After the first closure in Ithaca Children’s Garden history due to covid-19, the Garden is now OPEN, for every child. To affirm that ICG is open for every child, we stand with those fighting for racial justice and against police violence.
We are infuriated by the killings of George Floyd, Ahmaud Arbery, Breonna Taylor, Eric Garner, Tamir Rice, and the countless others whose lives have been taken or ruined by systemic racism and white supremacy. We acknowledge that the system of oppression that Black and Brown people in America live in–and have lived in for over 400 years–is not only unjust but inhuman and unconscionable.
In November 2019, ICG adopted a new strategic plan, which includes a vision to build a world where every child has the basic human right to play, learn, and grow outdoors.
ICG defined five core values, one of which is that ICG be inclusive, safe, and committed to becoming a multicultural organization that challenges racist power structures.
ICG’s mission–to connect children to nature to create a more beautiful, resilient, and just world–is simply not possible when Black and Brown children and their families are not safe–and/or do not feel safe–in public and park settings.
Today, we call on our community of friends and supporters; we call on our fellow nonprofit leaders and government officials; we call on our funders and our patrons; we call on our white friends and families and neighbors everywhere, to take action. If we are not acting as part of the solution, we ARE the problem. We invite all community members to share your ideas on how ICG can be part of the solution, and what your commitment is to being part of the solution by completing this 2-question poll or reaching out to firstname.lastname@example.org. We know we can achieve great things when we work together.
We don’t and won’t support a system that allows Black and Brown people to continually get harassed, threatened, demeaned, abused, and killed with no culpability. If we are really providing programs and services for children, we must show our children that we can change. We must show our children that they deserve better. That they are worth more, because we believe with our whole hearts that they are.
We commit to channeling our energy and resources into educating ourselves and our community about issues of racial justice, police violence, white privilege, and our collective duty to do more, do better, and do it now. Every nonprofit organization and agency is impacted by white privilege and racial injustice. Thus, not one of us can carry out our work with only a statement. The real impact comes from what happens next. Black and Brown people have waited far too long for justice. How will we work to bring them the justice they deserve?
We urge you to join us in reading, among others, the work of Dr. Corliss Outley and Dr. Harrison Pinckney, whose seminal essay “Playing While Black” addresses the impact of race on the recreation of Black youth; Dr. J. Drew Lanham, whose work interrogates the role culture plays in perceptions of nature; and Dr. Carolyn Finney, whose book Black Faces, White Spaces: Reimagining the Relationship of African Americans to the Great Outdoorsunpacks the ways in which nature and the environment are racialized in America. We also invite you to watch Dr. Outley and Dr. Pinckney respond to “Playing While Black” in their keynote presentation at ICG’s 2019 Play Symposium.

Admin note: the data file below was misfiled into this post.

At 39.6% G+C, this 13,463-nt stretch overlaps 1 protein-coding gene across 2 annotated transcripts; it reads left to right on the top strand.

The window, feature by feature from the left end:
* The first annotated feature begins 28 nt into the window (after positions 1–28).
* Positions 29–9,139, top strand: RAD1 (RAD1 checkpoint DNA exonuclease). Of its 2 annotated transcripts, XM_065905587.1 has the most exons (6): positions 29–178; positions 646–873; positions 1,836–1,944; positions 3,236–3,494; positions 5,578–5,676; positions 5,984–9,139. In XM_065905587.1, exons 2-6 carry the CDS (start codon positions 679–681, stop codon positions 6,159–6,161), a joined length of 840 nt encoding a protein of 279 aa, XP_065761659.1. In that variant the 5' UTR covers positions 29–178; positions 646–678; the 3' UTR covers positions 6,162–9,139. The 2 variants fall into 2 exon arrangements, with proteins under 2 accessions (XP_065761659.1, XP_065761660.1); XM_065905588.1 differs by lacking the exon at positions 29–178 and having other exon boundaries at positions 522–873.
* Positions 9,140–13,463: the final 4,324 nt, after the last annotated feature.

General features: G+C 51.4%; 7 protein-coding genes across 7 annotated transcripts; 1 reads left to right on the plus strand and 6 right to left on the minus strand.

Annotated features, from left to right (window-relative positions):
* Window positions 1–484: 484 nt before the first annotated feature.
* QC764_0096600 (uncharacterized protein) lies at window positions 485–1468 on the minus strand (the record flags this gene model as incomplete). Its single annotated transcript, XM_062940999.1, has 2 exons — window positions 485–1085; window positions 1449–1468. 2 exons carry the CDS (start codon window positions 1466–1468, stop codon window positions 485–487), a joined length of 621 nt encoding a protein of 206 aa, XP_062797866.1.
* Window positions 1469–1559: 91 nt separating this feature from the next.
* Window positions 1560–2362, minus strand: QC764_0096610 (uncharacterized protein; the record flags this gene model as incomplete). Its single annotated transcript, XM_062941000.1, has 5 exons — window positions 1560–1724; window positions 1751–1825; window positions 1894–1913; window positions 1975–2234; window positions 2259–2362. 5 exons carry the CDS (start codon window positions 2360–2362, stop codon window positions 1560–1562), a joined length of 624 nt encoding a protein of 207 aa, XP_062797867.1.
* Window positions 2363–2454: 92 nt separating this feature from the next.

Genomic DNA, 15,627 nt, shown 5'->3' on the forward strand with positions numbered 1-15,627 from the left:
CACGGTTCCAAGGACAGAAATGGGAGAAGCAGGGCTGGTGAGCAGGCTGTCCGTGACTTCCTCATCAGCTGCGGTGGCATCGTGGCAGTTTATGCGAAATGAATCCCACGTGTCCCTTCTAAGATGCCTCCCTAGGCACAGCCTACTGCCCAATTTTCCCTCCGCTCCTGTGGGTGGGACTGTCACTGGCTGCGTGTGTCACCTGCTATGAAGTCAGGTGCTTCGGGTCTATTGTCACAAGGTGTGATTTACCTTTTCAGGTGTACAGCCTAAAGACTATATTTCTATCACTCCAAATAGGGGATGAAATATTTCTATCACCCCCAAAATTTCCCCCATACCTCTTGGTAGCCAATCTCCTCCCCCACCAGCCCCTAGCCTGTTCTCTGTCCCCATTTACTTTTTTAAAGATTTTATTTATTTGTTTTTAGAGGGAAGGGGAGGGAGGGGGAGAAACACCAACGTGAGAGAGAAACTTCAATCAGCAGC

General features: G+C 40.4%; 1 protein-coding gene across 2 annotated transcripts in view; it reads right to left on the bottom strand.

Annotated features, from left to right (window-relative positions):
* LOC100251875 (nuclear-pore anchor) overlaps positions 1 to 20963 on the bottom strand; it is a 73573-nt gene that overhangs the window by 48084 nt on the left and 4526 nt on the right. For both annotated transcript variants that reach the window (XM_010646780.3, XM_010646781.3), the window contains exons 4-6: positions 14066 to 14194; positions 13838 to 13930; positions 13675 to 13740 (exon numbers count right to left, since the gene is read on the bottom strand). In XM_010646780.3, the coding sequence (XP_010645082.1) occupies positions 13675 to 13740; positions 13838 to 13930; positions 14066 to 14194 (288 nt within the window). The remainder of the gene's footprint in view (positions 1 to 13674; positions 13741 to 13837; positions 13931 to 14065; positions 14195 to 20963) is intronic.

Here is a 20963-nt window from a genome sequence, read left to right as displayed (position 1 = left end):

We also urge the ICG community to engage with and support Black and Brown led organizations in our community, including Alliance of Families for Justice, Black Lives Matter – Ithaca, Dorothy Cotton Institute, Greater Ithaca Activities Center, Latino Civic Association of Tompkins County, Multicultural Resource Center, Southside Community Center, and organizations that center and celebrate Black people in outdoor spaces, including Outdoor Afro, Black Outside, Inc, Camp Founder Girls, Greening Youth Foundation, and Soul Trak Outdoors.
We hope that the Garden can provide a refuge for connection, reflection, resilience-building, recreation, and renewal. We extend a special invitation to our Black and Brown community members to come enjoy the Garden -YOUR Garden-any day of the year, dawn to dusk, always at no cost.
The entire team at ICG commits to redoubling our efforts to dismantle white supremacy, so that every child can enjoy their basic human right to play, learn, and grow outdoors.
Join us in reading the work of:
Dr. Corliss Outley & Dr. Harrison Pinckney
- Dr. Outley and Dr. Pinckney’s seminal essay “Playing While Black” addresses the impact of race on the recreation of Black youth.
- Watch their keynote presentation from ICG’s 2019 Play Symposium, “You’ve Read the Paper… Now What?” in which they provide tangible steps to play providers for creating safe spaces for Black and other racial and ethnic minority youth to enjoy play.
Dr. Carolyn Finney
Dr. Carolyn Finney’s book Black Faces, White Spaces: Reimagining the Relationship of African-Americans to the Great Outdoors unpacks the ways in which nature and the environment are racialized in America.
Dr. J. Drew Lanham
Author, poet, and wildlife ecologist and wildlife biologist, J. Drew Lanham interrogates the influence of culture on perceptions of nature. The sharp wit doesn’t hurt.